Chesapeake Bay Airshed Model (Bay Airshed Model)

Objective The Chesapeake Bay Airshed Model (Bay Airshed Model) provides estimates of nitrogen deposition resulting from changes in emission from utility, mobile, and industrial sources because of management actions or growth

Developer The Bay Airshed Model was developed by USEPA and the Chesapeake Bay Program Office by combining the Grimm and Lynch 2000; 2005 wet deposition regression model and a continental-scale air quality model of North America called the Community Multi-scale Air Quality Model (CMAQ).

Contact information Lewis Linker,, 410-267-5741, Chesapeake Bay Program Office, 410 Severn Ave., Suite 112, Annapolis, MD 21403.

Inputs Data from atmospheric deposition monitoring stations are used to inform the Bay Airshed Model of wet deposition during precipitation events (snow or rain) and of dry deposition through hourly emission estimates and meteorological data on a continental scale for continuous daily input.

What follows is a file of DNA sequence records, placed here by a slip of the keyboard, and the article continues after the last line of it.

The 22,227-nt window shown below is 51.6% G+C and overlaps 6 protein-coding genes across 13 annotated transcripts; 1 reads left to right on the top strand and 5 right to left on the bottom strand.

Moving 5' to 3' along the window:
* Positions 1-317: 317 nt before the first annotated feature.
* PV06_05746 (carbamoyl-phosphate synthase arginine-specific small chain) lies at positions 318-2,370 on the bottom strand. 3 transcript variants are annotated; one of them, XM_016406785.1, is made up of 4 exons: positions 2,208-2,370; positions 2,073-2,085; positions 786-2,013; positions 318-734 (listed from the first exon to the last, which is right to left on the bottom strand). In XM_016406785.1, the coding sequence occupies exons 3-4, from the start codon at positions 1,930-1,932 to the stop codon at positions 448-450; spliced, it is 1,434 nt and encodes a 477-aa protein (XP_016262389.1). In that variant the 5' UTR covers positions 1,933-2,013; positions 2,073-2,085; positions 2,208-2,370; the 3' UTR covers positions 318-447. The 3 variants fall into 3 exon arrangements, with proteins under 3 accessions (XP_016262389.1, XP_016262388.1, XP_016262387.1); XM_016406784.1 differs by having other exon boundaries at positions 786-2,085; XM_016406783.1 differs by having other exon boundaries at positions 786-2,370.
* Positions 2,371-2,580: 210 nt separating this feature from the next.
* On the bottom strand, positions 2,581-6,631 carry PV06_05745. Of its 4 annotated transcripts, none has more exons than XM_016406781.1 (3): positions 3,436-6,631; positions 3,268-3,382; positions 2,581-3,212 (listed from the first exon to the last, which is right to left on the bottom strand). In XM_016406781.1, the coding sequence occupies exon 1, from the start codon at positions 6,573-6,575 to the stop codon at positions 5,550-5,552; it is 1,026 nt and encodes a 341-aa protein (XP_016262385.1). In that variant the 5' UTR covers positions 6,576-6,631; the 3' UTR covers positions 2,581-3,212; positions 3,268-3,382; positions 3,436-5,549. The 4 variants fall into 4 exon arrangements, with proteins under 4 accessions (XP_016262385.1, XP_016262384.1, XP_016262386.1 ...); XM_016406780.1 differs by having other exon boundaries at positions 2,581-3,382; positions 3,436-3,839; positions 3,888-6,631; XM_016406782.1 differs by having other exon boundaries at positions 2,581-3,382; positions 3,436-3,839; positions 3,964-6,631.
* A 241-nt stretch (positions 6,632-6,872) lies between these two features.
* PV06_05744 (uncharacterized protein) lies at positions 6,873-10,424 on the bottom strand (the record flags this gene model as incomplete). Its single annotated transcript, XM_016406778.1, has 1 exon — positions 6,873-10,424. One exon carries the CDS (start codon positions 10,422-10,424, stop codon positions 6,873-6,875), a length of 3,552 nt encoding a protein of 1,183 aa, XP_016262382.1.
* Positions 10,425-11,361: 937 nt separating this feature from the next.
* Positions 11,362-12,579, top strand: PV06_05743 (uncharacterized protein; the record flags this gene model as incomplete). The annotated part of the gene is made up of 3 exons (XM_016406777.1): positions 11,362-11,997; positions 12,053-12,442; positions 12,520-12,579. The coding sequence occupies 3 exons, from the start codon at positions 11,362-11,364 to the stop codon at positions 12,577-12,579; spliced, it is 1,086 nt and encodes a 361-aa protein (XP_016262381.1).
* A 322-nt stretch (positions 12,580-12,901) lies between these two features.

Outputs The Bay Airshed Model is used to provide inputs of nitrogen from wet and dry atmospheric deposition to the Chesapeake Bay Watershed and Water Quality Models. The Bay Airshed Model is linked to the Bay Watershed Model through atmospheric deposition to land surfaces and free flowing streams and rivers, and to the Bay Water Quality model through direct atmospheric deposition to the tidal surface waters of the Chesapeake Bay.

User The Bay Airshed Model is used by USEPA and the Chesapeake Bay Program Office for the development and implementation of the Chesapeake Bay TMDL.

Scales of Relevance The CMAQ model uses a grid scale system on a continental/national level of approximately 36 km by 36 km. The Bay Airshed Model further refines this grid scale to a 12 km by 12 km grid for the Chesapeake Bay watershed.

Other The Bay Airshed Model incorporates CMAQ scenarios for management actions required by the Clean Air Act (CAA) for future emission reductions from national control programs on stationary and mobile sources.

Sponsors/funders USEPA and the Chesapeake Bay Program Office